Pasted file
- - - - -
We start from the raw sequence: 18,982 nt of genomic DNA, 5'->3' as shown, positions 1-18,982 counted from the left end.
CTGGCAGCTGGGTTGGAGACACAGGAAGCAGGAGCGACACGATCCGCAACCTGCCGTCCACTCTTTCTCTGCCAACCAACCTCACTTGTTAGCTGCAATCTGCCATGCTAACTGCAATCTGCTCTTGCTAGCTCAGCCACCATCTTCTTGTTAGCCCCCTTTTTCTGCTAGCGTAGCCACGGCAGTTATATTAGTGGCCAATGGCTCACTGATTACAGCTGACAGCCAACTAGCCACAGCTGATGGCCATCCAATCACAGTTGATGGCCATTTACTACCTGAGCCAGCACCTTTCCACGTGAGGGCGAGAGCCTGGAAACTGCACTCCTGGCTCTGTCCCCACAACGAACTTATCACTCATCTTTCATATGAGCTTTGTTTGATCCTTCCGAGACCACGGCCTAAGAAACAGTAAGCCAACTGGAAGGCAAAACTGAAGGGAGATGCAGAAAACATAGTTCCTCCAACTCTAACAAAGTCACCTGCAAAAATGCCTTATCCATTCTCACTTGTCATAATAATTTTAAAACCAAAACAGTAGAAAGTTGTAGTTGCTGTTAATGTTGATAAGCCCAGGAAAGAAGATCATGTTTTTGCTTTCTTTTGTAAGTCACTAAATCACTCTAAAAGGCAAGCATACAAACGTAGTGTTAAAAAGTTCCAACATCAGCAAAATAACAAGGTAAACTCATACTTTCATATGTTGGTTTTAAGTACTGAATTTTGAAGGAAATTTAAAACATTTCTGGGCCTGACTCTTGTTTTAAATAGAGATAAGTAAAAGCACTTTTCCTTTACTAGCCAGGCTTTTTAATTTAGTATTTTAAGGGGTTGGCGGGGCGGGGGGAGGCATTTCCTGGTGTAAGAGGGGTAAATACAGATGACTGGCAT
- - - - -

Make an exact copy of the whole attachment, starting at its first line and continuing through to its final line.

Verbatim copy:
We start from the raw sequence: 18,982 nt of genomic DNA, 5'->3' as shown, positions 1-18,982 counted from the left end.
CTGGCAGCTGGGTTGGAGACACAGGAAGCAGGAGCGACACGATCCGCAACCTGCCGTCCACTCTTTCTCTGCCAACCAACCTCACTTGTTAGCTGCAATCTGCCATGCTAACTGCAATCTGCTCTTGCTAGCTCAGCCACCATCTTCTTGTTAGCCCCCTTTTTCTGCTAGCGTAGCCACGGCAGTTATATTAGTGGCCAATGGCTCACTGATTACAGCTGACAGCCAACTAGCCACAGCTGATGGCCATCCAATCACAGTTGATGGCCATTTACTACCTGAGCCAGCACCTTTCCACGTGAGGGCGAGAGCCTGGAAACTGCACTCCTGGCTCTGTCCCCACAACGAACTTATCACTCATCTTTCATATGAGCTTTGTTTGATCCTTCCGAGACCACGGCCTAAGAAACAGTAAGCCAACTGGAAGGCAAAACTGAAGGGAGATGCAGAAAACATAGTTCCTCCAACTCTAACAAAGTCACCTGCAAAAATGCCTTATCCATTCTCACTTGTCATAATAATTTTAAAACCAAAACAGTAGAAAGTTGTAGTTGCTGTTAATGTTGATAAGCCCAGGAAAGAAGATCATGTTTTTGCTTTCTTTTGTAAGTCACTAAATCACTCTAAAAGGCAAGCATACAAACGTAGTGTTAAAAAGTTCCAACATCAGCAAAATAACAAGGTAAACTCATACTTTCATATGTTGGTTTTAAGTACTGAATTTTGAAGGAAATTTAAAACATTTCTGGGCCTGACTCTTGTTTTAAATAGAGATAAGTAAAAGCACTTTTCCTTTACTAGCCAGGCTTTTTAATTTAGTATTTTAAGGGGTTGGCGGGGCGGGGGGAGGCATTTCCTGGTGTAAGAGGGGTAAATACAGATGACTGGCAT